The Japanese may talk about umami but kougan is what we Chinese focus more on.
Mouth feel (kougan in Chinese) or more scientifically – oral haptics – is the reason why an entire adjective has been invented among the Chinese-speaking.
I’m talking about the alphabet “Q” – the Chinese often talk about how Q something is.
What is Q?
It is from the Hokkien word that describes something as bouncy and somewhat crunchy. A beef ball’s texture must be Q to be nice, those little balls (made from tapioca flour) in bubble teas must be Q enough to be nice.
Sometimes a particular food may not be tasty in and of itself, but pairing it with other ingredients would make them ultra delicious. The fins of sting rays and sharks are basically devoid of flavor and are bland, but sting ray meat with parts of the fin attached when cooked with the right sambal is super delicious! The resulting texture and taste of shark fin when stewed with the right soup stock, convert these appendages into coveted dishes. An entire shark head steamed is an abundant source of tasty jelly-like and gelatinous collagen. Shark meat, used mostly as fish for fish and chips, when done well, is extremely satisfying. (Those retards who claim that sharks are finned and then discarded are bullshitting. Scour elsewhere on this blog for posts about this topic.)
While the Japanese would usually – as a shortcut – use monosodium glutamate to flavor anything – including “health” drinks like the weirdly-named “Pocari Sweat” (yes, they named a drink that way! A drink called “Sweat” how nice!), we Chinese (at least in my household) refer to monosodium glutamate as “hair remover” and ban it from our kitchens. The point is if you can’t bring out the taste of food by brilliant cooking, please don’t take shortcuts and use allergy-causing chemical-loaded flavor enhancers. Any blind person can do that. Plus, you don’t arrange some uncooked pieces of fish on a fancy plate to make it look nice and call it “cuisine.” All blind people can do that too.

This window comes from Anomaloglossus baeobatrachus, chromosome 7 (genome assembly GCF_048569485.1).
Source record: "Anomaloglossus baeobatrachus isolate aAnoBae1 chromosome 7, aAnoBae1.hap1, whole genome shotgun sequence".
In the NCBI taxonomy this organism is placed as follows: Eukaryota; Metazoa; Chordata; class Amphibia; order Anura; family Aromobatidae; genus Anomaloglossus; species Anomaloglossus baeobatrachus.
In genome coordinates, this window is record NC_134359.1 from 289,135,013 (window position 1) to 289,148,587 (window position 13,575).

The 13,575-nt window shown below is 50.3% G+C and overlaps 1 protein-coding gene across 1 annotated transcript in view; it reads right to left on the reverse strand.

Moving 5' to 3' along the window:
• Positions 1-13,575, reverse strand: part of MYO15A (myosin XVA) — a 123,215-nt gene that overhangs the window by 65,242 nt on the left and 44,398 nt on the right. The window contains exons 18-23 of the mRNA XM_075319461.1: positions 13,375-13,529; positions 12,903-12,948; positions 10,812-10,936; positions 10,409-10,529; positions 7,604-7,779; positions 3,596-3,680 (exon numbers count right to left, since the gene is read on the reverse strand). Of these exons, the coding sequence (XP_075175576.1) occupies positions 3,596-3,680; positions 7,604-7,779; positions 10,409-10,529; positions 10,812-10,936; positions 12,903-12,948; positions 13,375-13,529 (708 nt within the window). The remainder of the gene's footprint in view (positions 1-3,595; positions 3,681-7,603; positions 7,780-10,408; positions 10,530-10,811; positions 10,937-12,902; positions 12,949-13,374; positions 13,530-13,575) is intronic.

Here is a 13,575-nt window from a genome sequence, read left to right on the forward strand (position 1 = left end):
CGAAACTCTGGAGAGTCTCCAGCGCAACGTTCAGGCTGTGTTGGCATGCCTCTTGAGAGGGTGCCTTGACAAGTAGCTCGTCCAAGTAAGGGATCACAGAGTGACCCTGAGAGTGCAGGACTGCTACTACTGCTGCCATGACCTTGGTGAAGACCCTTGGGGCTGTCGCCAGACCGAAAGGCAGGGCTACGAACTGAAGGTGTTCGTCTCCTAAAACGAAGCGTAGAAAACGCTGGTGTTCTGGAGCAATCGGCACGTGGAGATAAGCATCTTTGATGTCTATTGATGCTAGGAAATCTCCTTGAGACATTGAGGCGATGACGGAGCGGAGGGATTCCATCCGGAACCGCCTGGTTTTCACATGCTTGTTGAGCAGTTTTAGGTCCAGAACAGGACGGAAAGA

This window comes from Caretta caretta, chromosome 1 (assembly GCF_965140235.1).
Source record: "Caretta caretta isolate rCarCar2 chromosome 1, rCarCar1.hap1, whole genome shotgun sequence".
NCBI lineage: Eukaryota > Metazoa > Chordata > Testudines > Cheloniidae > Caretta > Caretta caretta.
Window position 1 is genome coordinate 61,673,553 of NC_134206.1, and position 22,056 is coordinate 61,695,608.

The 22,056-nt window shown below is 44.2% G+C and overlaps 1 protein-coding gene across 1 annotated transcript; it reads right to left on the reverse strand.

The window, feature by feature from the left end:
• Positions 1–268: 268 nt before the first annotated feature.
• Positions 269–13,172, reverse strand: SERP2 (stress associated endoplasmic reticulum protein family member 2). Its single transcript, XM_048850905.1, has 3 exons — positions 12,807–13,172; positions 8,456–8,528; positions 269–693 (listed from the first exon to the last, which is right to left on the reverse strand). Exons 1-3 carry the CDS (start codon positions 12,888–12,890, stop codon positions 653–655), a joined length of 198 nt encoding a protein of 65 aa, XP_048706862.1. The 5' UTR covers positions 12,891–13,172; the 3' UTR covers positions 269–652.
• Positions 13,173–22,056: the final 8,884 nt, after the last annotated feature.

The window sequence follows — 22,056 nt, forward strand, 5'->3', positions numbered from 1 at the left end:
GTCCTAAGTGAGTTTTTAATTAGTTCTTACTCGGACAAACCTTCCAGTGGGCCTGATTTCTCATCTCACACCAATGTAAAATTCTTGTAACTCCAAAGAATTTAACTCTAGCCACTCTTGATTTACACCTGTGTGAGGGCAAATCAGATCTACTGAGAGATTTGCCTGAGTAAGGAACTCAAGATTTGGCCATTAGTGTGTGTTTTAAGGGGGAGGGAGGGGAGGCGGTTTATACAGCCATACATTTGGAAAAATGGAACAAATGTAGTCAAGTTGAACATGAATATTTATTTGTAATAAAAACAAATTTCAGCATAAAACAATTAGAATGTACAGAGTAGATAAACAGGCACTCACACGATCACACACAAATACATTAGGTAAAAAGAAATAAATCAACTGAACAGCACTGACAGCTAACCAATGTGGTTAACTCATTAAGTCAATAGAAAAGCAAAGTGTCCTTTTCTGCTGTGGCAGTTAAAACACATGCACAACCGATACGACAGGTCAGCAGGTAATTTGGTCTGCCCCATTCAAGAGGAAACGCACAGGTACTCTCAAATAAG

So, the flowers of leeks when fried with fallopian tubes of pigs become a very delicious dish, very Q and full of mouth feel. Not just very Q, but very super QQ!
Westerners think that the Chinese eat everything because we used to be poor. While that may be true a long time ago, nowadays it’s really all about mouth feel and our quest for unique taste sensations. Hong Kong superstars like Andy Lau, Jacky Cheung and Carina Lau surely aren’t poor but they would stand in line to buy duck tongue when they visit Taiwan. Taiwanese stars like Brigitte Lin and Lin Chi-ling too stand in line with their fellow-Taiwanese as well as with Asian tourists from all over to buy duck tongue – none of these people are poor. Trust me, the Taiwanese know how to do duck tongue well.
In any case, the nose to tail concept is not exactly new even among westerners.
So the next time you see me order pig rectums or fried beef aortas or gnaw on chicken feet or goose web or snack on duck gizzards, or savor sea cucumbers, or slurp on fish maw soup, or relish bull penises, or crunch on pork rinds or bits of chicken cartilage, or munch on pig palates, or suck fish eyes, or sink my teeth into lamb kidneys, or chew on pig trotters, please don’t think of me as a barbarian. Just remember that it’s all about mouth feel, the hunt for new taste sensation and the gratification offered by rare, unusual food.
It has nothing to do with my being poor, though I am poor indeed.
And don’t worry, I don’t eat wildlife of any kind – no civets cats or bats from Wuhan, or anywhere else!